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  • The Peace Walls
  • Philip Metres (bio)

On a street where Protestants and Catholics once torched each other's houses a generation ago, Noel and Danny—men who fought on opposite sides of the bloody Troubles—look each other straight in the eyes and shake each other's hands, as if they were old friends. They linger in front of a spike fence that surrounds Transform Family Fitness Centre on Lanark Way on an unusual, blue-sky day in Belfast, Northern Ireland. Forty years earlier, Noel and Danny would have viewed this scene as an absurd, impossible fiction. Seeing each other on this street, they would have reached for a gun.

Yet here they are, sharing a quiet word. Noel is a slight man, wearing a puffy, black ski jacket and faded blue jeans and tennis shoes, pulling Danny's hand close to his body.

Noel Large is unlike his name—standing just over five feet tall and 140 pounds. His bald head shines in the sun. When he walks, his left leg loops on a tricky knee, an old soccer injury that ended his dream of escaping the tough streets of his youth. He pummels his chewing gum like a restless teen. There's a kindness in his eyes. It's hard for me to imagine that he was a killer. But he was. A Loyalist Protestant and former member of the Ulster Volunteer Force, Noel got into the game some years after the death of a friend in an IRA bombing. In 1981, Noel signed up for revenge. The first kill was of a random Catholic, one Eugene Mulholland, guilty of walking in the wrong place at the wrong time. He knew he would be judged for what he was doing.

But it didn't stop him from killing. Maybe it made it easier, knowing he could not be forgiven. At the lowest point, he found himself among the notorious Shankill Butchers, who had taken to a level of vicious torture as part of their terror campaign against Catholics. Following his arrest for the death of Joseph Donegan, a Catholic civilian, Noel was sentenced to four life terms: 357 years. In prison, Noel had a conversion experience—first political, and then religious. He still recalls [End Page 96] the day when he saw the vaunted Loyalist preacher, Ian Paisley, rile up a crowd and then disappear like a coward. Then came his return to his faith, disavowing sectarianism and committing himself to make amends for his violent past. After thirteen years as part of the 1998 Good Friday Agreement, he was released.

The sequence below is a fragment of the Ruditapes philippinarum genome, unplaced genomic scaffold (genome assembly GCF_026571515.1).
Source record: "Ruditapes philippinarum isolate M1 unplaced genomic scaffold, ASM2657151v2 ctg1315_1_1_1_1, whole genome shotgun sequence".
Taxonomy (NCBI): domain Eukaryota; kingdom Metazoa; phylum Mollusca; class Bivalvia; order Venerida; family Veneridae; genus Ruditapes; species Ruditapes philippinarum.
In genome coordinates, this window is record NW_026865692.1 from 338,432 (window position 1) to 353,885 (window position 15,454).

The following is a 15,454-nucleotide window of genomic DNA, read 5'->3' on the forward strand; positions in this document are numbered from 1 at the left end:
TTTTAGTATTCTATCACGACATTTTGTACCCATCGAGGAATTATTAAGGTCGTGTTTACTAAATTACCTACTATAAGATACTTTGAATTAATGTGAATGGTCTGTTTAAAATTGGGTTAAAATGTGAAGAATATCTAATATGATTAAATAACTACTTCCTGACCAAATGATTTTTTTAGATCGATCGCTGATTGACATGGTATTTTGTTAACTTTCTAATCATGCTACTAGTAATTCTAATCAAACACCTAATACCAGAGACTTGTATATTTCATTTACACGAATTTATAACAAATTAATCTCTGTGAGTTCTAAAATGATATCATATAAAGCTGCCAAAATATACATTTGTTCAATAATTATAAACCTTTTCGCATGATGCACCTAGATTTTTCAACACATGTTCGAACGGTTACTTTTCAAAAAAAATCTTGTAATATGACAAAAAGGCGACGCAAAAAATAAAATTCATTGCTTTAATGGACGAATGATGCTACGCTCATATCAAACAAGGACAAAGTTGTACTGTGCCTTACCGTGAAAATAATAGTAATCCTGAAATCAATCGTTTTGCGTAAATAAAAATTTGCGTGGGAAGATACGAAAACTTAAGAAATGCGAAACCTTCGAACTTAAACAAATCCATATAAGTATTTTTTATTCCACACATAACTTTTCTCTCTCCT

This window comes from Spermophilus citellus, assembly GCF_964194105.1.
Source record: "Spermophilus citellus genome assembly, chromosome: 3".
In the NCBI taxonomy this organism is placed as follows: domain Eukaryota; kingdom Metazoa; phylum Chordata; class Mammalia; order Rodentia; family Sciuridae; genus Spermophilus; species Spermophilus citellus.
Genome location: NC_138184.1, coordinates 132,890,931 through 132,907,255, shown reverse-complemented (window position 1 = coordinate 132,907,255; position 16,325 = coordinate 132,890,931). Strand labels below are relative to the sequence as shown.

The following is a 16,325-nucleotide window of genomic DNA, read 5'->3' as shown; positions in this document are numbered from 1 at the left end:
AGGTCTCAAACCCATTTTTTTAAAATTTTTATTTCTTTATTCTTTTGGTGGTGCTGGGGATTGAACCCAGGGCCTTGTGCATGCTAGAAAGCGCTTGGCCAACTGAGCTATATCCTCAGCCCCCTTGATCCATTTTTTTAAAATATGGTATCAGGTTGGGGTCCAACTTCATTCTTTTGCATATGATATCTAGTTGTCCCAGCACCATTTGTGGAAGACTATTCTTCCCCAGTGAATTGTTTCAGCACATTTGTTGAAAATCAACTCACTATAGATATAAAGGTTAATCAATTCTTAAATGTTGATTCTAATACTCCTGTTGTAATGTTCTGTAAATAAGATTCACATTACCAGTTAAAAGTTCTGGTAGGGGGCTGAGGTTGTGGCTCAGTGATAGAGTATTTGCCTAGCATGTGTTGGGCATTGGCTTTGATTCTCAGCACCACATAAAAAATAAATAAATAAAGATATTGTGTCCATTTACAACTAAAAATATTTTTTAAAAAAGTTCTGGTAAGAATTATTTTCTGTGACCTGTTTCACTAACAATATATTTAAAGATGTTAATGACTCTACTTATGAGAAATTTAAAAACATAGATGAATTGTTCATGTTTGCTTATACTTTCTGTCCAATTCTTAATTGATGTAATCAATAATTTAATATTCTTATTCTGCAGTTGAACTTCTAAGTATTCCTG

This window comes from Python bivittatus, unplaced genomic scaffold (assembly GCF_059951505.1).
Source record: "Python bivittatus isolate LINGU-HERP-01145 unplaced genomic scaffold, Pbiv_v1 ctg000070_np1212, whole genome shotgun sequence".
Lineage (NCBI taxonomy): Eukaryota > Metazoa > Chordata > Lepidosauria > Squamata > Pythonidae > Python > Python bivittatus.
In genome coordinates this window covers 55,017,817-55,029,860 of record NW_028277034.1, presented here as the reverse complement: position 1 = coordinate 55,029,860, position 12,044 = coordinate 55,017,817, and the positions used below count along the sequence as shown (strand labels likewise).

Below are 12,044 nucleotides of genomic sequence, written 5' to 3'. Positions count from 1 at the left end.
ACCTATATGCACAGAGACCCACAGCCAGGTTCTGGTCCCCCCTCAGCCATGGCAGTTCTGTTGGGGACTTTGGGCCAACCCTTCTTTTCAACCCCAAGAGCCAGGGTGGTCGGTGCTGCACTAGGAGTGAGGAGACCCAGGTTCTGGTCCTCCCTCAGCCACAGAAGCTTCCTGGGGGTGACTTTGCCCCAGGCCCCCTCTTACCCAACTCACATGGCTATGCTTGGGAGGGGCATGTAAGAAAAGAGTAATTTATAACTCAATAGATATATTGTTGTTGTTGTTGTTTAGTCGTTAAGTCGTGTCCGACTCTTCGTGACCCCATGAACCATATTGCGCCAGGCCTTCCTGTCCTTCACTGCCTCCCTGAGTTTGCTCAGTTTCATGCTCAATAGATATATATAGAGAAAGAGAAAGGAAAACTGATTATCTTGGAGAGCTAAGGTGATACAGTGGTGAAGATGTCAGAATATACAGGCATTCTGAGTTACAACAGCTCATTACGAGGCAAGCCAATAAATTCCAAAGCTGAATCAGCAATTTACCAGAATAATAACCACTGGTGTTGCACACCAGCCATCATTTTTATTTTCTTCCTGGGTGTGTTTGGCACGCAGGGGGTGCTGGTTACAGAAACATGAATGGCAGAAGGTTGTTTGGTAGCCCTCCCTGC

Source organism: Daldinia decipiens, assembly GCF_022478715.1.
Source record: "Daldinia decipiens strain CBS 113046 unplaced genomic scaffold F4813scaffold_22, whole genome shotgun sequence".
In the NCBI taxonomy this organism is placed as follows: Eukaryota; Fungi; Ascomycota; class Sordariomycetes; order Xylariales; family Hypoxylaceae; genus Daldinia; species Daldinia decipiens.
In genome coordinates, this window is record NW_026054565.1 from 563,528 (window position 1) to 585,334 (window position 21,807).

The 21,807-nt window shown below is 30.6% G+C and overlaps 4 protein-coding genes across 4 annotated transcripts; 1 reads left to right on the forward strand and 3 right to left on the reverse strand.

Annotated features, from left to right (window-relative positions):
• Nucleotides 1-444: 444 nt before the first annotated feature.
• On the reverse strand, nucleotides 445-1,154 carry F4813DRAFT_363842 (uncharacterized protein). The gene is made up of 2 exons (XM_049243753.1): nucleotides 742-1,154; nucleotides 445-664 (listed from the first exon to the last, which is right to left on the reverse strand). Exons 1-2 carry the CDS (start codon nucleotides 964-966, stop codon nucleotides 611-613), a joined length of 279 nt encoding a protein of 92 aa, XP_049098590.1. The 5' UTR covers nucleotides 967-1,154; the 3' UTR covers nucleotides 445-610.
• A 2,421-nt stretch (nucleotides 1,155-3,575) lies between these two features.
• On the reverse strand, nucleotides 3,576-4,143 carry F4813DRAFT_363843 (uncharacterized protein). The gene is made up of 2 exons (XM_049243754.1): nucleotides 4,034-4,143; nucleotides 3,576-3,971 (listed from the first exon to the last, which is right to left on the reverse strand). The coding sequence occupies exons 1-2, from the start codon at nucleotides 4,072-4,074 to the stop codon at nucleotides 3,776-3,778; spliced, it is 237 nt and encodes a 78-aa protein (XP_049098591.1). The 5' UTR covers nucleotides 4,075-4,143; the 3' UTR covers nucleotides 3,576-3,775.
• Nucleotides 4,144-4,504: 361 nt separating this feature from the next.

Back at Lanark Way, next to Noel, Danny Murphy stands stiffly, as if his body aches. Wearing a classic Irish cabby hat, he's flung his black jacket over his left arm as if he were a waiter. A former volunteer of the Irish Republican Army, Danny spent years in prison for carrying explosives. Unlike Noel, he refuses to divulge much about what he calls his active service.

Two men, who during the Troubles would have just as soon shot the other, ask after each other's families. But it's what they say with their bodies, standing there together, trying to find the right words, that makes up the secret volume of the Troubles, when for thirty years in this tiny country, 3,400 people died and half a million were victims of the violence. To this day, over twenty years into the peace, people still walk the streets reliving the Troubles, suffering from PTSD and emotional disorders at levels seen nowhere else in Europe and rivaling the worst postconflict zones in the world.

Yet ever since the peace took hold, former prisoners from Coiste na n-larchimí (Ex-Prisoners Committee) and EPIC (Ex-Prisoners Interpretative Centre) have been meeting here on Lanark—a street connecting the ethnically Protestant Unionist and Catholic Nationalist neighborhoods and divided by a massive Peace Wall—to hand off groups learning about both sides of the conflict. I'm here coordinating the John Carroll University peacebuilding program's annual visit to Northern Ireland to study the unfolding peace, as I've done for years now. Fellow faculty, students, and I first...


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pp. 96-106
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